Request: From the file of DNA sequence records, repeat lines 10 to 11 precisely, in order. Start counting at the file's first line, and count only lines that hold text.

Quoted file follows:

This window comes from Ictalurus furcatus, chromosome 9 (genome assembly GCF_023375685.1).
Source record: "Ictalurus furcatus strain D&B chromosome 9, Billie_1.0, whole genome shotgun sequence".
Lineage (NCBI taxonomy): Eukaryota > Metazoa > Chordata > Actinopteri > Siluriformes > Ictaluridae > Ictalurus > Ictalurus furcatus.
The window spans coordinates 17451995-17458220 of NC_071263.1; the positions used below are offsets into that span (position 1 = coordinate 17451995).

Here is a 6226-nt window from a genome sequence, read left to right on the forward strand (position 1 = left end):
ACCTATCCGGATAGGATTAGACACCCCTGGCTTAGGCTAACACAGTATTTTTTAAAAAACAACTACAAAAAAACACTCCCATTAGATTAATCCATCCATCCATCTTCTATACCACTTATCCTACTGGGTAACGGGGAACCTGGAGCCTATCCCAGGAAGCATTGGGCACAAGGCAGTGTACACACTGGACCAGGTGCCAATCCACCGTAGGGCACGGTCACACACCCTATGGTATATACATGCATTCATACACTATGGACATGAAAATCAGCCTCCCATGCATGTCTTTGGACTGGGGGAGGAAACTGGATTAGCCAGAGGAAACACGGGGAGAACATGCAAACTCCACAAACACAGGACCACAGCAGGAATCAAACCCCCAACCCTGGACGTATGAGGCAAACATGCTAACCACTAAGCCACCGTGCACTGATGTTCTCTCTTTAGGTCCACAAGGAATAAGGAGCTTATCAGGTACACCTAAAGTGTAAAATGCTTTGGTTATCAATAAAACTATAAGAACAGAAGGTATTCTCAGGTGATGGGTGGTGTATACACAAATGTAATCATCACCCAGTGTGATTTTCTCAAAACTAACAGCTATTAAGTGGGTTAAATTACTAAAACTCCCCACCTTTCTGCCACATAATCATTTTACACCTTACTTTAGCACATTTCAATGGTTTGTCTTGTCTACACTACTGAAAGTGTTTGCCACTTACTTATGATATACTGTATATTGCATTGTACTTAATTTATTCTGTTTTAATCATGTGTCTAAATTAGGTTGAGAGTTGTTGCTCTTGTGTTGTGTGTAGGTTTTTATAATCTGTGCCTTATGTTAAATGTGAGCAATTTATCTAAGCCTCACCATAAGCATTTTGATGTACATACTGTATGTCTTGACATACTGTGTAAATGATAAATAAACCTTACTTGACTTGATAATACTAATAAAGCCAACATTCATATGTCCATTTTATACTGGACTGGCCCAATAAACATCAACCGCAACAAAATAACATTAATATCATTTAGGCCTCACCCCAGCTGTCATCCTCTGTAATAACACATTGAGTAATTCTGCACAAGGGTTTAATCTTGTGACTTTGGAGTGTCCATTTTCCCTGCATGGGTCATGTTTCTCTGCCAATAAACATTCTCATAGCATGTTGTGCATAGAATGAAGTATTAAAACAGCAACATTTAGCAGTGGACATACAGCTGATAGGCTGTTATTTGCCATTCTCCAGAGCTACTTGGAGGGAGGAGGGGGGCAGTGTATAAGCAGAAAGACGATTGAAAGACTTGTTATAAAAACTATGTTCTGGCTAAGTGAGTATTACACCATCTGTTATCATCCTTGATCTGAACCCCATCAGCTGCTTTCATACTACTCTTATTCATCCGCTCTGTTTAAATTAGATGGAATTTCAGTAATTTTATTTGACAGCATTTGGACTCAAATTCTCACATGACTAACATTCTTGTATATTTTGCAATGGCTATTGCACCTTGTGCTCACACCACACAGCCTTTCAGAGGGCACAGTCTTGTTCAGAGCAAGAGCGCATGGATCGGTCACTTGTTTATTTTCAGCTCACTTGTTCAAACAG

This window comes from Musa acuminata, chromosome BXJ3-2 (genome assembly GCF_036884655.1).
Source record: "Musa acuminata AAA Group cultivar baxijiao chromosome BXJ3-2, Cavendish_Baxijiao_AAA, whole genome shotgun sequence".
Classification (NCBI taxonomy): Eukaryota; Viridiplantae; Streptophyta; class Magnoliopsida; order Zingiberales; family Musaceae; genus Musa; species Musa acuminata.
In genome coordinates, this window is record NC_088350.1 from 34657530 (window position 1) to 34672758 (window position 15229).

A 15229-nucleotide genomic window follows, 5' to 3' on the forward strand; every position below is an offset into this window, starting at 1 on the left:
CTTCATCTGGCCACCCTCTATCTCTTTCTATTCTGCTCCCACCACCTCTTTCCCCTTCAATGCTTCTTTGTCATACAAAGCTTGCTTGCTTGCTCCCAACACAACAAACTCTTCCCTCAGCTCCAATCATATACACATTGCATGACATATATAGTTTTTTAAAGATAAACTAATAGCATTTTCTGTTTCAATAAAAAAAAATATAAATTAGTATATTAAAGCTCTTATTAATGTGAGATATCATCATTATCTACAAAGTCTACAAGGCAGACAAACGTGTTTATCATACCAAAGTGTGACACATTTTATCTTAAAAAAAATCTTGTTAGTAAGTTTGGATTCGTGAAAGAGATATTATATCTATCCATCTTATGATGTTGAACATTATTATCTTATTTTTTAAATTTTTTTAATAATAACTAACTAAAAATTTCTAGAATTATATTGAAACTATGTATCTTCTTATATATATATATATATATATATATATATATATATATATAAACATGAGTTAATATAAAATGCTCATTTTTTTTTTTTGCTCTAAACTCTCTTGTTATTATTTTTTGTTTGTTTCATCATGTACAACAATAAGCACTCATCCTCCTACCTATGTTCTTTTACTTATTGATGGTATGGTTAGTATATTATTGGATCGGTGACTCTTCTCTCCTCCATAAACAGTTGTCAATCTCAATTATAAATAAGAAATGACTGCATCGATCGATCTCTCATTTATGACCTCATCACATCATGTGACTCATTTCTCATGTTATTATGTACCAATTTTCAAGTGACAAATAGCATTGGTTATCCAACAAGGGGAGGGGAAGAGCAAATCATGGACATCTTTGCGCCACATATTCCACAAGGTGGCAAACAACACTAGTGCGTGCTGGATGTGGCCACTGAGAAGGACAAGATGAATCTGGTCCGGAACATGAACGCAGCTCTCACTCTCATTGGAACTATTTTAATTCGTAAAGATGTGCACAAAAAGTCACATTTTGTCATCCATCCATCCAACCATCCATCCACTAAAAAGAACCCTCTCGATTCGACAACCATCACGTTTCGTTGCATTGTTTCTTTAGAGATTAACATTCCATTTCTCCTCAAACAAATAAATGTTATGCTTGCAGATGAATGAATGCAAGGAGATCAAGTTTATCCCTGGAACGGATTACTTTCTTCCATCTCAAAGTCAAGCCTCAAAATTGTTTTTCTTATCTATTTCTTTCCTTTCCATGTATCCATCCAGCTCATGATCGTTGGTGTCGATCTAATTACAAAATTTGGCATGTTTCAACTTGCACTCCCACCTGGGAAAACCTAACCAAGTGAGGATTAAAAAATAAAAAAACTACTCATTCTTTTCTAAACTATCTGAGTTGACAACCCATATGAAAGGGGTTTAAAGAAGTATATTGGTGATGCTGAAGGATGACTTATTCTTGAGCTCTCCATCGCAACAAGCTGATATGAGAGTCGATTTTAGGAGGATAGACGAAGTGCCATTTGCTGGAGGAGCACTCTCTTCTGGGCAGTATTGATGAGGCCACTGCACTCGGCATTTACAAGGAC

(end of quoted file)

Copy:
In genome coordinates, this window is record NC_088350.1 from 34657530 (window position 1) to 34672758 (window position 15229).

A 15229-nucleotide genomic window follows, 5' to 3' on the forward strand; every position below is an offset into this window, starting at 1 on the left: